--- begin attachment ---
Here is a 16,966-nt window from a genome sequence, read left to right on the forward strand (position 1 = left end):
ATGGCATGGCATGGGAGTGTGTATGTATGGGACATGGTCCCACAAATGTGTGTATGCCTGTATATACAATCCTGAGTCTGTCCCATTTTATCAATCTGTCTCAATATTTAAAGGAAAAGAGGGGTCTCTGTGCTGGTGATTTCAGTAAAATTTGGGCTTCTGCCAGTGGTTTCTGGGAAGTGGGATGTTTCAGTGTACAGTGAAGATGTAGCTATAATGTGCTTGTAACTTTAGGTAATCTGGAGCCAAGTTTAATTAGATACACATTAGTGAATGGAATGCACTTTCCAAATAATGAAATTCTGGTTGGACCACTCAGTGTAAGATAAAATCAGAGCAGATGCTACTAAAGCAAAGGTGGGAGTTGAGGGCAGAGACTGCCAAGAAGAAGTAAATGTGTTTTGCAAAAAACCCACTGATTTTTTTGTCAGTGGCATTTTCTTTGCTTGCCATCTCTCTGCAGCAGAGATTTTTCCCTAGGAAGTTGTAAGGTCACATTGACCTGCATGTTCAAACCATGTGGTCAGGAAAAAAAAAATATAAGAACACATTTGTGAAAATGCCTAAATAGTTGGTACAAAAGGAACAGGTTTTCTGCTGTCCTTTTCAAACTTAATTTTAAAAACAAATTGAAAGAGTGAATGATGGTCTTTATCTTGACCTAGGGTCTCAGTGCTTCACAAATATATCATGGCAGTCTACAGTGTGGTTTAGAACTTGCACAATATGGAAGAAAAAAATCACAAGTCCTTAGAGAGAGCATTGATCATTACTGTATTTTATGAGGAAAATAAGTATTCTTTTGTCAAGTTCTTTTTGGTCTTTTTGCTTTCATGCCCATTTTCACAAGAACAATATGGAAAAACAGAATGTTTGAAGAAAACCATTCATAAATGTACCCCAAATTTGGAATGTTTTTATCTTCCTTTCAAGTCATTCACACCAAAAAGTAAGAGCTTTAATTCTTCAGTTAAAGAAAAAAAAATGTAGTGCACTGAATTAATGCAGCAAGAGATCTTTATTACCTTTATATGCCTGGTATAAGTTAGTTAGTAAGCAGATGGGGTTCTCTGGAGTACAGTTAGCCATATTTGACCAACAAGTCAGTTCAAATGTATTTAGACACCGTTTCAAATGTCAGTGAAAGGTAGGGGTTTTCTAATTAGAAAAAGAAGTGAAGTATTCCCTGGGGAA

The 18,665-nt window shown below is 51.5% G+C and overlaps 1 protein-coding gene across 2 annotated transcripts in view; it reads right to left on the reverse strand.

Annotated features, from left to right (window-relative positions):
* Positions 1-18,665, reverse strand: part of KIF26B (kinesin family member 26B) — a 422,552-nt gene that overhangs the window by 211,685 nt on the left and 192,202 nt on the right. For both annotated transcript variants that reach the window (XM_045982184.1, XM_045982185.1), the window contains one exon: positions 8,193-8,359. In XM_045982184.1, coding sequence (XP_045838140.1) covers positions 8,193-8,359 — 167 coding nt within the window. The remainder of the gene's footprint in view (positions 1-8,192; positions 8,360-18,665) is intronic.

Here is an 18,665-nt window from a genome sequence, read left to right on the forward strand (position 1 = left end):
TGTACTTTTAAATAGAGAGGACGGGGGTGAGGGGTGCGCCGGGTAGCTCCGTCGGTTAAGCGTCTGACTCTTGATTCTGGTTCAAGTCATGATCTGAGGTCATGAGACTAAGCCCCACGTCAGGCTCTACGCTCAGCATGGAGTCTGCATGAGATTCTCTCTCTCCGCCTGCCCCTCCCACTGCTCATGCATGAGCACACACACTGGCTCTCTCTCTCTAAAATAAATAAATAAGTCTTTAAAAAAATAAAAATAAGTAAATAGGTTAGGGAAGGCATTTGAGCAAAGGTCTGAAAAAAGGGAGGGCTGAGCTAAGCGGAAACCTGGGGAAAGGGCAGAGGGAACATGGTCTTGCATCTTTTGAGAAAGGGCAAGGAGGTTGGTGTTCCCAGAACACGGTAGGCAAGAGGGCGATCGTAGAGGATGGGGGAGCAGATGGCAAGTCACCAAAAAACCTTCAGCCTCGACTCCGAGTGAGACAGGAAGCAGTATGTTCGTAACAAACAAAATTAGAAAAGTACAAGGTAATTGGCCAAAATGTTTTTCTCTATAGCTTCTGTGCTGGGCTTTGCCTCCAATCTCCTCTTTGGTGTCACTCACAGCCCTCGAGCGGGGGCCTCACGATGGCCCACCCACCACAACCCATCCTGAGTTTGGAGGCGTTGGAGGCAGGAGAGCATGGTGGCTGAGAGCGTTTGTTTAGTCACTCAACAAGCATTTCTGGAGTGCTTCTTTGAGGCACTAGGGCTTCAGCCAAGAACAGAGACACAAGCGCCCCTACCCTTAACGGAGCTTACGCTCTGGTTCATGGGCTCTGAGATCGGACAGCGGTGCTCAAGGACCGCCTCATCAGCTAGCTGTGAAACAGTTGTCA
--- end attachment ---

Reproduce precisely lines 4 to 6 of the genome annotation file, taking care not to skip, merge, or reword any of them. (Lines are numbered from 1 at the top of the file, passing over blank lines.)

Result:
Annotated features, from left to right (window-relative positions):
* Positions 1-18,665, reverse strand: part of KIF26B (kinesin family member 26B) — a 422,552-nt gene that overhangs the window by 211,685 nt on the left and 192,202 nt on the right. For both annotated transcript variants that reach the window (XM_045982184.1, XM_045982185.1), the window contains one exon: positions 8,193-8,359. In XM_045982184.1, coding sequence (XP_045838140.1) covers positions 8,193-8,359 — 167 coding nt within the window. The remainder of the gene's footprint in view (positions 1-8,192; positions 8,360-18,665) is intronic.

Here is an 18,665-nt window from a genome sequence, read left to right on the forward strand (position 1 = left end):